For one thing, taking offá puts an abused partner at risk. á ÁThereÁs a spike in abusive behavior when a victim tries to leave the,Á Wexler tells Health. ÁItÁs the single most dangerous time for the victim. Á Instead of judging a friend or loved one for not breaking things off, know that they are probablyá weighing many variables and figuring out the safest course of action. á Here, Wexler explains what a few of those variables can look like. RELATED: They re afraid their abuser will come after them As Wexler explained, leaving the relationshipá automatically puts an abused partner in an unsafe situation. á Would he me down? Attack me? Ruin my reputation? á These are the thoughts that typically race through a victim's mind as they contemplate ending things. Saysá Wexler:á ÁThe person may actually be making a calculated decision that the relationship is abusive, but if I leave it could get even worse. Á That's especially true if the victim doesn't have a safety plan in place, such as housing arrangements and a go bag of essentials. RELATED: They re worried about finances and family Financial dependence, a family who needs them, á to take care ofÁall of these can make splitting fromá an abusive partner feel impossible. ÁIf someone is financially dependent on their partnerÁs income, [they may worry about]á being able to supportá themselvesá if they leave,Á says Wexler. These practical issues are compounded when young children are involved, since leaving will create further hardshipá for their kids.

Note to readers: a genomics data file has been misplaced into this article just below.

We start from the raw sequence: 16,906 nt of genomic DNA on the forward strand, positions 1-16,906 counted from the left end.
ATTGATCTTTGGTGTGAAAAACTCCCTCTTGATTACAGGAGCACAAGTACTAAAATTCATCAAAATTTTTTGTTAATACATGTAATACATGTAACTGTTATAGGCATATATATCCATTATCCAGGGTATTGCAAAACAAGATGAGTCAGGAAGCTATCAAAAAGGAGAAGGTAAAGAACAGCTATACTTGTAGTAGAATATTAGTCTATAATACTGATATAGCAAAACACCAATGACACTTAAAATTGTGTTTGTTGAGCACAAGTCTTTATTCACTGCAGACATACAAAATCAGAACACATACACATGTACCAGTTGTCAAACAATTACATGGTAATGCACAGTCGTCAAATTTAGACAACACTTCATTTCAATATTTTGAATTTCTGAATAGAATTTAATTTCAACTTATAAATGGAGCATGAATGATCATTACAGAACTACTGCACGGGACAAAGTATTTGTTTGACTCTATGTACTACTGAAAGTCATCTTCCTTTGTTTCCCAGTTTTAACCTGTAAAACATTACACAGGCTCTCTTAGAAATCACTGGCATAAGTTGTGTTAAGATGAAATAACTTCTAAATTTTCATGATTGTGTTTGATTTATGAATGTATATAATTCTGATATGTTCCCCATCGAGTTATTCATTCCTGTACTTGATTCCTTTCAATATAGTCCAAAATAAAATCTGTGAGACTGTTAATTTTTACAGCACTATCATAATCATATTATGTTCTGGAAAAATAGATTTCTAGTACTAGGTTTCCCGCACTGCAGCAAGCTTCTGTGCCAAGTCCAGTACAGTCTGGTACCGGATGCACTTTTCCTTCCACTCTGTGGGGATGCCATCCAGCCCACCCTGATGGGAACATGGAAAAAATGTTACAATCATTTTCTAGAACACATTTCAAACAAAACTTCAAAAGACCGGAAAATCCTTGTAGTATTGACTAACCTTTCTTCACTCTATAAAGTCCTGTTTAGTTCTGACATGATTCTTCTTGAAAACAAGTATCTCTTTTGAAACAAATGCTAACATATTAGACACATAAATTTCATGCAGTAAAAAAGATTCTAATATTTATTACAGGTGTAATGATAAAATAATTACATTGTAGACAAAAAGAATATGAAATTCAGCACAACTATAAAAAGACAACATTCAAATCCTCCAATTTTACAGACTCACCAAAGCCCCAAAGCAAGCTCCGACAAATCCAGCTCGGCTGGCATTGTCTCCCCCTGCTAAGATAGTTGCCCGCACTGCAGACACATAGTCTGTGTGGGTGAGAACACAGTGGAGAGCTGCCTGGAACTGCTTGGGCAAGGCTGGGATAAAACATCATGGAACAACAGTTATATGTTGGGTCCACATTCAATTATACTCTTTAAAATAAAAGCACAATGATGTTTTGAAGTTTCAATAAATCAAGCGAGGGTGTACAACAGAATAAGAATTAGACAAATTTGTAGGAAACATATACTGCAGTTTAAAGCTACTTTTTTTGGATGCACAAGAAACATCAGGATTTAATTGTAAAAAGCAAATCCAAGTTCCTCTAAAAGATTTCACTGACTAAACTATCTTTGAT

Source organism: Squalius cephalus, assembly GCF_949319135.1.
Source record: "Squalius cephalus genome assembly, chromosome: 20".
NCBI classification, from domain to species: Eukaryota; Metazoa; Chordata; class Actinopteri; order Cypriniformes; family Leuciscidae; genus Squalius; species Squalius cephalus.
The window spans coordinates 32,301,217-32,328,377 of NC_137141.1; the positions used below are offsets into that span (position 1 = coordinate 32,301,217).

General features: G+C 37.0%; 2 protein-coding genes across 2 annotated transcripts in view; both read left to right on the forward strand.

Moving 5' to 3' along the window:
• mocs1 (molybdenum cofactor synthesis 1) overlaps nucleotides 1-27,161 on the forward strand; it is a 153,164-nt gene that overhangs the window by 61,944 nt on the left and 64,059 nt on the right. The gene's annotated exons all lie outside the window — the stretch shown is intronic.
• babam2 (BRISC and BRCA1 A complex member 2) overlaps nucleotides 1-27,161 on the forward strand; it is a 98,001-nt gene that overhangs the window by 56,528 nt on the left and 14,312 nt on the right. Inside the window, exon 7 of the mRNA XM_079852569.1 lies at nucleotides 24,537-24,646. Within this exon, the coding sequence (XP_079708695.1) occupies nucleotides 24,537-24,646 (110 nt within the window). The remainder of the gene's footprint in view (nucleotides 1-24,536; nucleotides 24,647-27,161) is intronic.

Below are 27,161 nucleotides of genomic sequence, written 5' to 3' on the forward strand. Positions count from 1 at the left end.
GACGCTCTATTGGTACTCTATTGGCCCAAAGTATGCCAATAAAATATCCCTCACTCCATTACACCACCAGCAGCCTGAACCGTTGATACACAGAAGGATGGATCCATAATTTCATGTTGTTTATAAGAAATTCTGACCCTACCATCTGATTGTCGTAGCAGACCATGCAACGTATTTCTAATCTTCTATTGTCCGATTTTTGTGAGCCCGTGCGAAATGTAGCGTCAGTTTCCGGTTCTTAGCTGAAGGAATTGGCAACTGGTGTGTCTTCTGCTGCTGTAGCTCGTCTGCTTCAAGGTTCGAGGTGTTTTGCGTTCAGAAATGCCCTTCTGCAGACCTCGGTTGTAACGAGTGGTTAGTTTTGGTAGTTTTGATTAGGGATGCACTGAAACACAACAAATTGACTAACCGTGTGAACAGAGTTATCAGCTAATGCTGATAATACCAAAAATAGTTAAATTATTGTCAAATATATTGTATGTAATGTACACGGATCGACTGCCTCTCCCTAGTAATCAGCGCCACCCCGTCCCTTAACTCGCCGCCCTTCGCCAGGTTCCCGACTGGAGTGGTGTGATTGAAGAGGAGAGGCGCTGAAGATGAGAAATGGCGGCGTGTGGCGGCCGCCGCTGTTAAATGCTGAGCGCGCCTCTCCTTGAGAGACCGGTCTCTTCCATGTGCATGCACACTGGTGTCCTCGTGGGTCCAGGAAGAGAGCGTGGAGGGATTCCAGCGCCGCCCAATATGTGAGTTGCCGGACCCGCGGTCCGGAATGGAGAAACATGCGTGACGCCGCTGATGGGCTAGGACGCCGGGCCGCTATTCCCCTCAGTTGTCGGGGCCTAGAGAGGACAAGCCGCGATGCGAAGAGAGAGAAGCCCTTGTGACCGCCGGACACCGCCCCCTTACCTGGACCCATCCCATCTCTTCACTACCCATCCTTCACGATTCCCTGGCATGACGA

Sharing the responsibility of children is the most profound bonding experience ever, and breaking that bond can be a scary prospect, even if a victim shares the care with an abuser. á ÁThe prospect of breaking that bond becomes much more formidable,Á adds Wexler. RELATED: They re ashamed Wexler says he has never met with a victim who didnÁt feel some about the position she was in. That shame leaves an abuse victimá terrified of judgmentsá and accusationsá from outsiders. á ÁThe idea of letting other people know [about the abuse] and the possibility that they might pass judgmentÁ Why did you choose him? Why did you stay with him? What did you do to make him do this to you? Áis really scary,Á he explains. "Nobody wants that. "á RELATED: They still love their partner As anyone who has ever been in a tricky relationship knows, love is not logicalÁandá just because someone hurts youá doesnÁt necessarily make you hate them. ÁMany people who are in abusive relationships want the abuse to stop, but they still love the person,Á explains Wexler. ÁThey still feel emotional attachment and value a lot of aspects of the relationship; they just want the abuse to go away. Á If the abuser engages in both physical and psychological abuse, the relationship is nextá toá impossible to repair, says Wexler. But if they are able to take responsibility for their behavior, make determined efforts to change it, and show genuine empathy for the effectá theá behaviorá has had on their partner, recovery can be possible.